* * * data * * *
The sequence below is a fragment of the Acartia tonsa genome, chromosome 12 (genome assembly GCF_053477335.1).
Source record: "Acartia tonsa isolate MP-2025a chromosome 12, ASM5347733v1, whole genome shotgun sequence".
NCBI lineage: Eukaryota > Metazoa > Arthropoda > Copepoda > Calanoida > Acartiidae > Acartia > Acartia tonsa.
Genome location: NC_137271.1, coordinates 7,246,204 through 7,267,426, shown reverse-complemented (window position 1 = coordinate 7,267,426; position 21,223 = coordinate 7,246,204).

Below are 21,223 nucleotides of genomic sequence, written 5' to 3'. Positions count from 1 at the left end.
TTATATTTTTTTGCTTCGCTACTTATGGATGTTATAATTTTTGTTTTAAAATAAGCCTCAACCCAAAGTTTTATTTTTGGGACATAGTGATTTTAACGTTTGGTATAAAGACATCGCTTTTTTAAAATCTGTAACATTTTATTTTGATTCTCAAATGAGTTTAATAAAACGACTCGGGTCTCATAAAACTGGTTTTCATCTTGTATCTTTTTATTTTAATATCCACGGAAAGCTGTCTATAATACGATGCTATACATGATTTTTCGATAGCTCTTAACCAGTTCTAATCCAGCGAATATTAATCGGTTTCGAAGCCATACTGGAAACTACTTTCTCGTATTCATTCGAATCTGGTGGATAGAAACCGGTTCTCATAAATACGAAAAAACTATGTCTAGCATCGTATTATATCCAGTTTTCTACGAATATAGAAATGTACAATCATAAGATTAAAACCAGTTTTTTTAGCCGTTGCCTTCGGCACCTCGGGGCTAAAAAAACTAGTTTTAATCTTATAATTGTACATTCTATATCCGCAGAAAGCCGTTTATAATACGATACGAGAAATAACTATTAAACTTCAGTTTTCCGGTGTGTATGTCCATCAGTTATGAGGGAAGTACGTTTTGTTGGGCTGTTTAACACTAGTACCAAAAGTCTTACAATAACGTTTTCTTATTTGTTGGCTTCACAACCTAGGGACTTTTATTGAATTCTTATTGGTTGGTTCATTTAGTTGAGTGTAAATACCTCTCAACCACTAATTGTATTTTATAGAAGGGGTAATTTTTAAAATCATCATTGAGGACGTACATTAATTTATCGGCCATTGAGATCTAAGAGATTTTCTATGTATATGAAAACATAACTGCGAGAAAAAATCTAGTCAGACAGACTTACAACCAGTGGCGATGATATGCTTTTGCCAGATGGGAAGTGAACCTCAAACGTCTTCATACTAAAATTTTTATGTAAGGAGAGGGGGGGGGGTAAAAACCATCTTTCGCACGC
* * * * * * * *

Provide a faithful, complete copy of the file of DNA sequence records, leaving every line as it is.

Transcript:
The sequence below is a fragment of the Acartia tonsa genome, chromosome 12 (genome assembly GCF_053477335.1).
Source record: "Acartia tonsa isolate MP-2025a chromosome 12, ASM5347733v1, whole genome shotgun sequence".
NCBI lineage: Eukaryota > Metazoa > Arthropoda > Copepoda > Calanoida > Acartiidae > Acartia > Acartia tonsa.
Genome location: NC_137271.1, coordinates 7,246,204 through 7,267,426, shown reverse-complemented (window position 1 = coordinate 7,267,426; position 21,223 = coordinate 7,246,204).

Below are 21,223 nucleotides of genomic sequence, written 5' to 3'. Positions count from 1 at the left end.
TTATATTTTTTTGCTTCGCTACTTATGGATGTTATAATTTTTGTTTTAAAATAAGCCTCAACCCAAAGTTTTATTTTTGGGACATAGTGATTTTAACGTTTGGTATAAAGACATCGCTTTTTTAAAATCTGTAACATTTTATTTTGATTCTCAAATGAGTTTAATAAAACGACTCGGGTCTCATAAAACTGGTTTTCATCTTGTATCTTTTTATTTTAATATCCACGGAAAGCTGTCTATAATACGATGCTATACATGATTTTTCGATAGCTCTTAACCAGTTCTAATCCAGCGAATATTAATCGGTTTCGAAGCCATACTGGAAACTACTTTCTCGTATTCATTCGAATCTGGTGGATAGAAACCGGTTCTCATAAATACGAAAAAACTATGTCTAGCATCGTATTATATCCAGTTTTCTACGAATATAGAAATGTACAATCATAAGATTAAAACCAGTTTTTTTAGCCGTTGCCTTCGGCACCTCGGGGCTAAAAAAACTAGTTTTAATCTTATAATTGTACATTCTATATCCGCAGAAAGCCGTTTATAATACGATACGAGAAATAACTATTAAACTTCAGTTTTCCGGTGTGTATGTCCATCAGTTATGAGGGAAGTACGTTTTGTTGGGCTGTTTAACACTAGTACCAAAAGTCTTACAATAACGTTTTCTTATTTGTTGGCTTCACAACCTAGGGACTTTTATTGAATTCTTATTGGTTGGTTCATTTAGTTGAGTGTAAATACCTCTCAACCACTAATTGTATTTTATAGAAGGGGTAATTTTTAAAATCATCATTGAGGACGTACATTAATTTATCGGCCATTGAGATCTAAGAGATTTTCTATGTATATGAAAACATAACTGCGAGAAAAAATCTAGTCAGACAGACTTACAACCAGTGGCGATGATATGCTTTTGCCAGATGGGAAGTGAACCTCAAACGTCTTCATACTAAAATTTTTATGTAAGGAGAGGGGGGGGGGTAAAAACCATCTTTCGCACGC